On their last U.S. tour, somewhere in West Texas, the Myrrors stopped to fill up the van and grab some snacks. Waiting at the cash register, viola player Miguel Urbina made chit-chat with a stranger in line. "I told him that we were in a psychedelic band, and he asked me 'oh, are you melting, man?'" Urbina chuckles. "Just because I mentioned psychedelic music, some dude at a gas station Dairy Queen assumes I'm on drugs."
Catch enough fleeting glimpses of your purpose in life, and you might finally lock your sights on it for good. Epiphanies spring from experience. And while the 25-year-old Tucson poet and musician often speaks confidently about pinpointing his raison d'être as he made his new album, The Boy Who Spoke to the Wind, Lando Chill also acknowledges that he didn't embrace his true purpose instantaneously. That first glimpse was in church, though not via celestial vision.
The energy behind Cobra Family Picnic first coalesced in a convertible Fiat Spider on a L.A. roadway in 2013. "We knew that we would do music together since we both showed up wearing the same sunglasses and jackets," says bassist Boyd Peterson of Lesli Wood, keyboardist, who formed the band.
Muck Rack makes it simple to find people, tweets, or articles that mention any name, keyword, company, hashtag etc. We've compiled this guide to help you make the most of your search.
Selecting a term
Start searching tweets, articles from media outlets, articles mentioned in tweets, journalists'
names, titles and bios with some suggested searches:
Companies or Topics (e.g. iPhone, Microsoft)
Phrases (e.g. "cloud computing") — use quotes to keep the terms together
Twitter handles (e.g. @username) — returns those who have mentioned or replied to
Names (e.g. "David Pogue")
Hashtags (e.g. #sxsw, #london2012)
Bio details (e.g. vegan, Olympics, father)
Muck Rack's Advanced Search allows for many boolean operators.
Find results that mention multiple specified terms, use AND or
+. For example, ensure each result contains both Elon Musk and Mark Zuckerberg by
searching Obama AND Romney or Obama + Romney.
Use the operators OR or , to broaden your search when you'd like either of
multiple terms to appear in results. (This is the default behavior of our search when no operators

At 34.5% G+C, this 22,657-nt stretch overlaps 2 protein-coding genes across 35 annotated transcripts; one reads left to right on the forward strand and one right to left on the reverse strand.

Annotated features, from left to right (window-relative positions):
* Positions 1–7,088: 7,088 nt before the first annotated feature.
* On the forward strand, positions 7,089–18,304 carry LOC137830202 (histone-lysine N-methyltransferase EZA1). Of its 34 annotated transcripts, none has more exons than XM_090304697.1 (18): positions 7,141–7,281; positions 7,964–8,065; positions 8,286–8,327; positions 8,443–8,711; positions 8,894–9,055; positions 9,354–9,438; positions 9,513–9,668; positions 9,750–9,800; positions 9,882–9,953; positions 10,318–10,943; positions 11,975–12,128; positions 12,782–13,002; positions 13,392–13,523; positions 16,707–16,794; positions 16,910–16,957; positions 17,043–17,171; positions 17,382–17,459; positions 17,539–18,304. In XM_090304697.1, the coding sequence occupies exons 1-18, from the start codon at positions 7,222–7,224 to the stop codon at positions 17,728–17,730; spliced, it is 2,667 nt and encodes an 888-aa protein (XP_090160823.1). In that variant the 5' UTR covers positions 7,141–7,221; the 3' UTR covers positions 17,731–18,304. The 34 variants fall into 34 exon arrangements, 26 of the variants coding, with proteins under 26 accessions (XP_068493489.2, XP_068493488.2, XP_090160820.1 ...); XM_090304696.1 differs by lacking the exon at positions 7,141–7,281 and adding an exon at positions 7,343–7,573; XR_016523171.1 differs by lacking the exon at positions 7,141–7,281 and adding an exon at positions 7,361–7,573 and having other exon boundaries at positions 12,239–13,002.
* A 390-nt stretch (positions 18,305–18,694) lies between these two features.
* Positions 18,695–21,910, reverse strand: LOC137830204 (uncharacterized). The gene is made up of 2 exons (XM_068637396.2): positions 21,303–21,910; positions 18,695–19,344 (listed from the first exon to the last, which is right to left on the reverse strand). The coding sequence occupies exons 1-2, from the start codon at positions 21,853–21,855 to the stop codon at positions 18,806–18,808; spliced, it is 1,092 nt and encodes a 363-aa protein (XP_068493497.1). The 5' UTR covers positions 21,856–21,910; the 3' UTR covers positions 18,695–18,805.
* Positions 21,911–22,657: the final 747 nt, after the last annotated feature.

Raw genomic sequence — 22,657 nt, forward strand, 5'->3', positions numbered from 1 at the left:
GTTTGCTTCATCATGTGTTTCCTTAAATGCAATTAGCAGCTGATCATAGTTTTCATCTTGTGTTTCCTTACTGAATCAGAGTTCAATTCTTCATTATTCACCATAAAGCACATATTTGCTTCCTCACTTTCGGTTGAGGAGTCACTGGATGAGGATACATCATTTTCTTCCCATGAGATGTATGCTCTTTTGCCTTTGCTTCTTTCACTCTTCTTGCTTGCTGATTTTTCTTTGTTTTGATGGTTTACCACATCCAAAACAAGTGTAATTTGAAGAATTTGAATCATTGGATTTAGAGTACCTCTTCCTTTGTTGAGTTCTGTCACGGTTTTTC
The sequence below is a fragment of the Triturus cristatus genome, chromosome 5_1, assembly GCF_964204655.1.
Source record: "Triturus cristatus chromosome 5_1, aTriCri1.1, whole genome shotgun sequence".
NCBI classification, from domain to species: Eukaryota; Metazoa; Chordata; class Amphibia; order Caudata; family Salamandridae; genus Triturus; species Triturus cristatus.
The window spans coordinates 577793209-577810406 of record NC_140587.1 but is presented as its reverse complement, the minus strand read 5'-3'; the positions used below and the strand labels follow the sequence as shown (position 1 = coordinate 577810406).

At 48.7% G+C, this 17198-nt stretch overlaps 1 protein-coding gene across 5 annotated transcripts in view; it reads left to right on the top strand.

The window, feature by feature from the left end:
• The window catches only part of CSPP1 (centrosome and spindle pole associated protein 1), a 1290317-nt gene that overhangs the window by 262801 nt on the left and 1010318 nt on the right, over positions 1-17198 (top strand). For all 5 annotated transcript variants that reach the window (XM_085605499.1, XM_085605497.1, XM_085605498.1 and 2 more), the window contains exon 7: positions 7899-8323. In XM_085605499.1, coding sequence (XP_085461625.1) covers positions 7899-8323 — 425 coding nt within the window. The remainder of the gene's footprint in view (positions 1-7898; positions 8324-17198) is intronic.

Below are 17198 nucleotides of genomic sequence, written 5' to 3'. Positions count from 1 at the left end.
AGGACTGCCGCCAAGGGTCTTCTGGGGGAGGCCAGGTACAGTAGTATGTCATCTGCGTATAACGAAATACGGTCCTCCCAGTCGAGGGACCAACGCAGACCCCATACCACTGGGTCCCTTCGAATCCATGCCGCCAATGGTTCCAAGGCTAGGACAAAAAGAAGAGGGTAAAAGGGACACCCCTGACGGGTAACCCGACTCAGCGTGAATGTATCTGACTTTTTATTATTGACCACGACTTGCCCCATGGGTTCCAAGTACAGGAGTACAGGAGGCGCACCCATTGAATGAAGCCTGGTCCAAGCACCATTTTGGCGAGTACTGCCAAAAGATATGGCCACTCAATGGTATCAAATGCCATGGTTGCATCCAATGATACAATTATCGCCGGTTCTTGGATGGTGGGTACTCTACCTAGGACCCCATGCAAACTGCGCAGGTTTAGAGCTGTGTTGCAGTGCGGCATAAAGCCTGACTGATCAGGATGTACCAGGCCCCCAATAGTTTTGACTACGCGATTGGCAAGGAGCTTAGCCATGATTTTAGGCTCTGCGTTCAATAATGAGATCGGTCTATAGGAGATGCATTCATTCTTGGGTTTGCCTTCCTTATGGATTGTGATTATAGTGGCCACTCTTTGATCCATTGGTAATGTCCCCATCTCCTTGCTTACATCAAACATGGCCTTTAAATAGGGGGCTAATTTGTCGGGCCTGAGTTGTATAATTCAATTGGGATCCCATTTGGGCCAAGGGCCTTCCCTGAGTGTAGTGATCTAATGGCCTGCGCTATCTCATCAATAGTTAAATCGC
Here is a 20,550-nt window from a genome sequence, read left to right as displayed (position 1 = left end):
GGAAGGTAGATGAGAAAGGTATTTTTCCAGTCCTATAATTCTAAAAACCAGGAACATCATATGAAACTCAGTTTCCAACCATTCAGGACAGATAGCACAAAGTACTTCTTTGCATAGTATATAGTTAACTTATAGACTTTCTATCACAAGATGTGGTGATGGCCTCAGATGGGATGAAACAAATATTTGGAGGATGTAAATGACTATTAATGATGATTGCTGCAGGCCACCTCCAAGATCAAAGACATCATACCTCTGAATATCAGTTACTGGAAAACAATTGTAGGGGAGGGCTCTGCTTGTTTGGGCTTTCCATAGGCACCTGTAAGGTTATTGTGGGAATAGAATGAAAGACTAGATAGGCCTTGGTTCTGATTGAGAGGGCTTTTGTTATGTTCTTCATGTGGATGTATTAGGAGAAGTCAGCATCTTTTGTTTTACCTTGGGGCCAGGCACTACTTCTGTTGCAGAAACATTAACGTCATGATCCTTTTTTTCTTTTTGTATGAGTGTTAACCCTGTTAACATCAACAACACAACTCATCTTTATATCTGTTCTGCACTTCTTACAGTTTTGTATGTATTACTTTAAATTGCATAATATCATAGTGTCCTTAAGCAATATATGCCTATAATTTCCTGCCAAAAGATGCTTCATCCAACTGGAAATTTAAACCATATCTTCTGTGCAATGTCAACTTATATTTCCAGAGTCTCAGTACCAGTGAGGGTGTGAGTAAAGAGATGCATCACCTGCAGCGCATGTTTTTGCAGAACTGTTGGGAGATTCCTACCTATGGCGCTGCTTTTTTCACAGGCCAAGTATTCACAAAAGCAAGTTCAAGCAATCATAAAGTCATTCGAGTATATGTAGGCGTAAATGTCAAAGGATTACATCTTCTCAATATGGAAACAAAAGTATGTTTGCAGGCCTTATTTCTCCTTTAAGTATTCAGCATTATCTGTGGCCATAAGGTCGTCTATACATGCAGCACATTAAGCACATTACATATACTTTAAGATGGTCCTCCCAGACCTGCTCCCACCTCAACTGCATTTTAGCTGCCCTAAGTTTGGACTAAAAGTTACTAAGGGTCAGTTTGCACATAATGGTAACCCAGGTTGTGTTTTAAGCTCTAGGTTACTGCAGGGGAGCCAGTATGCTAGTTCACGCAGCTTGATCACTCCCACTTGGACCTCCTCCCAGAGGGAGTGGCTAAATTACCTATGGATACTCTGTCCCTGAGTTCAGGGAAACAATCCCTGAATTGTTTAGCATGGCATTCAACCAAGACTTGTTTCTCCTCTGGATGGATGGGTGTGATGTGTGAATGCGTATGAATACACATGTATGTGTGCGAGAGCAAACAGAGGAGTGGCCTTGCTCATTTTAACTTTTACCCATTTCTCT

are used.) For example, search for democrat OR republican to find results that refer to
Democrats and/or Republicans.
Use NOT or - to subtract results from your search. For
example, searching Disney will yield results about the Walt Disney Company as well as Walt Disney
World Resort. To exclude mentions of Disney World, search for Disney -World or Disney
When using one of these operators with a phrase, enclose it in quotation marks. For example, you can
find results about smartphones excluding Apple's iPhone 4S by searching smartphone -"iPhone
Exact case matching or punctuation
If you're searching for a brand name or keyword that relies on specific punctuation marks or capitalization, you can
find results that match your exact query by adding matchcase: before the keyword you're searching for, like matchcase:E*TRADE .
Use parentheses to separate multiple
boolean phrases. For example, to find journalists talking about having fun in Disney World or
Disneyland, search for ("disney world" OR disneyland) AND fun.
An asterisk can be used to search for any variation of a root word truncated by the asterisk. For example, searching for admin* will return results for administrator, administration, administer, administered, etc.
A near operator is an AND operator where you can control the distance between the words. You can vary the distance the near operation uses by adding a forward slash and number (between 0-99) such as strawberries NEAR/10 "whipped cream", which means the strawberries must exist within 10 words of "whipped cream".